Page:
There is no doubt that Taiwan remains the top most national security issue for the Chinese leadership and Beijing is willing (though not anxious) to risk a military conflict with the United States to keep the island from permanent separation. But this acknowledgement does not equate to Beijing discarding decades-old doctrines, such as NFU. Chinese political leaders, as well as many military leaders, recognize that China has nothing to gain if a conflict with the United States turned nuclear. At that point, China would quickly lose any ability to control the escalation of the conflict. If Beijing were to attack first with nuclear weapons, even in a situation where Chinese conventional forces were certain to lose the fight for Taiwan, there is no way for the leadership to predict the extent to which Washington would retaliate. The United States would see any nuclear attack by China, even on purely military targets, as provocation to escalate the conflict further, a step that could likely mean the collapse of the current leadership in Beijing. Ultimately, Taiwan would be lost either way.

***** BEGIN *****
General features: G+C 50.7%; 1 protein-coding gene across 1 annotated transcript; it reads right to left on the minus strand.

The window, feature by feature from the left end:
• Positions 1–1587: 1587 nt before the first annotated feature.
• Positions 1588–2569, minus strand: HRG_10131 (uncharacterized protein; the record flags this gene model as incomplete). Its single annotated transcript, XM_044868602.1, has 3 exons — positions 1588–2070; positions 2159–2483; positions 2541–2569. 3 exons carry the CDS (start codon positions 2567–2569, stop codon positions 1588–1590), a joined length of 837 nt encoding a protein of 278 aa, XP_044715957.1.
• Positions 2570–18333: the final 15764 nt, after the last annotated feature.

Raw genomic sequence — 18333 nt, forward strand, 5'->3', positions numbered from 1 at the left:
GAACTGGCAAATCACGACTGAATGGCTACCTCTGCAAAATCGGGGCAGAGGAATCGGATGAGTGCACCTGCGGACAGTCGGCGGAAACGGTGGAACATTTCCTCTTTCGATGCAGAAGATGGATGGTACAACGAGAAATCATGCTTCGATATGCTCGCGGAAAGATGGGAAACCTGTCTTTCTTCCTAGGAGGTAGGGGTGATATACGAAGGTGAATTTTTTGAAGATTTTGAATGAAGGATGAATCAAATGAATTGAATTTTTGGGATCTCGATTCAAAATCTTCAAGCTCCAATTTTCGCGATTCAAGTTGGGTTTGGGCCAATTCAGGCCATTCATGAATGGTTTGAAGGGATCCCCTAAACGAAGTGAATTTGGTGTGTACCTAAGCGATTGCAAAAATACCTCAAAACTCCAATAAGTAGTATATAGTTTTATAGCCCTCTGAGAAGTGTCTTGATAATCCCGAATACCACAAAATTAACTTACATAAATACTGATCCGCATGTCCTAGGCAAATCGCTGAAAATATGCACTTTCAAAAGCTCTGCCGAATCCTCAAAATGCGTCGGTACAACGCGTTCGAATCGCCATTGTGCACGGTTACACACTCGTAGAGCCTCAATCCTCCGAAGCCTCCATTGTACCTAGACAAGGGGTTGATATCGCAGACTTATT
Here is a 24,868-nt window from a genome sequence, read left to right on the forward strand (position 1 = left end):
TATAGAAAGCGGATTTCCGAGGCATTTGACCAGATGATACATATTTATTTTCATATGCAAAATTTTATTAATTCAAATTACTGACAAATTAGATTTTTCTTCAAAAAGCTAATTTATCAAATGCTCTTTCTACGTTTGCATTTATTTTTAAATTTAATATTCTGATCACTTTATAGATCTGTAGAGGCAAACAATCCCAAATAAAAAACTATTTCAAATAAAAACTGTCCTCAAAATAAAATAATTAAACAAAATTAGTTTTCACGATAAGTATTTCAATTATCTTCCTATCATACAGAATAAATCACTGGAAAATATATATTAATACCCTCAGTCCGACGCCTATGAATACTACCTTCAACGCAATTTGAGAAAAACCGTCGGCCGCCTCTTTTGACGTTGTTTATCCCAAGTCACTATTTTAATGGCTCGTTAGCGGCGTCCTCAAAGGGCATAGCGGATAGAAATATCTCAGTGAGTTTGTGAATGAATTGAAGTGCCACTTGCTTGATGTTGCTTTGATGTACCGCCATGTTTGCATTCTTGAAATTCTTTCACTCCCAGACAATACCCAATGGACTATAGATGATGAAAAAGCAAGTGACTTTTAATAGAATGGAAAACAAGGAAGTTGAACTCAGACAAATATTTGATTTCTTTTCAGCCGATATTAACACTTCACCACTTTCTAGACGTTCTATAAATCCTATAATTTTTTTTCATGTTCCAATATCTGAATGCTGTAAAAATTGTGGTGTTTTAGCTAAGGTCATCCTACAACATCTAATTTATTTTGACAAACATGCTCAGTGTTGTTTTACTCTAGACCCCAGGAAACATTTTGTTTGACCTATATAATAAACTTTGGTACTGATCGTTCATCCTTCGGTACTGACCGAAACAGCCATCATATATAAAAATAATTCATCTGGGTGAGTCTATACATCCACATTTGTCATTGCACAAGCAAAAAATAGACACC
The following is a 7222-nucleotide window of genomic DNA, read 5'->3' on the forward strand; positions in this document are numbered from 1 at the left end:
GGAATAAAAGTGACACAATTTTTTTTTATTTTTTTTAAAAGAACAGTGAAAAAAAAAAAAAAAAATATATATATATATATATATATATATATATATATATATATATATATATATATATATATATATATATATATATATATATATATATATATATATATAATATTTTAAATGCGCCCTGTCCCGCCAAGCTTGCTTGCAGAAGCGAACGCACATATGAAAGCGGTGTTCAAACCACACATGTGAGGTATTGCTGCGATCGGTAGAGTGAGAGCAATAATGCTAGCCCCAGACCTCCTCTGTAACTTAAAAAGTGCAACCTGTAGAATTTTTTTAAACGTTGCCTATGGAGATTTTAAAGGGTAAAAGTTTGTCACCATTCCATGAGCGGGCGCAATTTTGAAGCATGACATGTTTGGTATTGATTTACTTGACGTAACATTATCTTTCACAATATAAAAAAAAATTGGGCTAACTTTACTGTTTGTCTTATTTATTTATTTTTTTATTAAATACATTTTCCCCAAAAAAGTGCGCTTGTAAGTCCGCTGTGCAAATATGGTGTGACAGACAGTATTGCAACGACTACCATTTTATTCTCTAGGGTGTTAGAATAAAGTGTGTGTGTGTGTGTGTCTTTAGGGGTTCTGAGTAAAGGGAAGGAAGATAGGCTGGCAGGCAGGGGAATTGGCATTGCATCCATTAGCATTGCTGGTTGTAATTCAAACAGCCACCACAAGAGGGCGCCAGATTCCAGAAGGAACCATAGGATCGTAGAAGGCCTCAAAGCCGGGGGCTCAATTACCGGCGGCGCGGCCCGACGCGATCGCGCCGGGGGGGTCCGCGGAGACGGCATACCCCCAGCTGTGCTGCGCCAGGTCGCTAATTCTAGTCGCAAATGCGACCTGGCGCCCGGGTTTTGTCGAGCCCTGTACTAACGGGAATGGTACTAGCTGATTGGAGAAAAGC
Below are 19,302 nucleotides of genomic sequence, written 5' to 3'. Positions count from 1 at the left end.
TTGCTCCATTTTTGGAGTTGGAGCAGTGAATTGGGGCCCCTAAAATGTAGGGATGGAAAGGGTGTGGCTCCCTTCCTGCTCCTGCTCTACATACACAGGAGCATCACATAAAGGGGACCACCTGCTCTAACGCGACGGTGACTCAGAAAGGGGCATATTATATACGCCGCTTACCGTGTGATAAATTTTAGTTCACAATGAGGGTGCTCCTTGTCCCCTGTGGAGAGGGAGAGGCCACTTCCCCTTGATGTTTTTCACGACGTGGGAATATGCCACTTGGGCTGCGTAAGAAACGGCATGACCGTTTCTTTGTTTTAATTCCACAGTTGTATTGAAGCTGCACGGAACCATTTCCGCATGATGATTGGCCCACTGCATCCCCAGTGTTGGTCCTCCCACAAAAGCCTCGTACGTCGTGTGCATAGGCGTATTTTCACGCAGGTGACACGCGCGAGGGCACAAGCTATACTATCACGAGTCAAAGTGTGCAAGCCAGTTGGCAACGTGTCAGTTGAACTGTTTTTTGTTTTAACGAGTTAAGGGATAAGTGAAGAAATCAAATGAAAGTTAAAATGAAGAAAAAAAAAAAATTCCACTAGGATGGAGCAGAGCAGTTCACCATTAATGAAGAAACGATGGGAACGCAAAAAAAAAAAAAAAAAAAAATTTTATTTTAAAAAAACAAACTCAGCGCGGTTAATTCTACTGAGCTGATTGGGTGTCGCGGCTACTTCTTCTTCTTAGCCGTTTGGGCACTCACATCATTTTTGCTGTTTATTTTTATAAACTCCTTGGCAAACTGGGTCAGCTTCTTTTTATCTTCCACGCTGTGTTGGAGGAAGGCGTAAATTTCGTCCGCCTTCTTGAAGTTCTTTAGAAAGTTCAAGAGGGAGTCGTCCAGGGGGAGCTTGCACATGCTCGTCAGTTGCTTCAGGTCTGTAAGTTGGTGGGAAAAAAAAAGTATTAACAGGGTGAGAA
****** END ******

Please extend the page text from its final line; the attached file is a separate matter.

The NFU policy has served China well by assuring strategic stability, assisting in a relatively more efficient allocation of limited resources, and allowing Beijing to take the high moral ground on nuclear weapons use. Despite speculation about a shift in China's nuclear doctrine, a careful analysis of official Chinese positions and recent trends in Chinese nuclear weapons modernization would suggest Major General Zhu Chenghu's remarks do not provide any new clues to China's nuclear doctrine, nor do they indicate a move towards building a more offense-capable and war-fighting nuclear posture. A look at the history of China's no-first-use policy, nuclear program, and doctrine, along with its current military planning and modernization, indicate that a move away from the NFU policy is not likely in the near-to-mid-term. Even in the long-term, China's resources and planning will likely be considered better spent on other priorities, and not the costly expansion of its nuclear arsenal.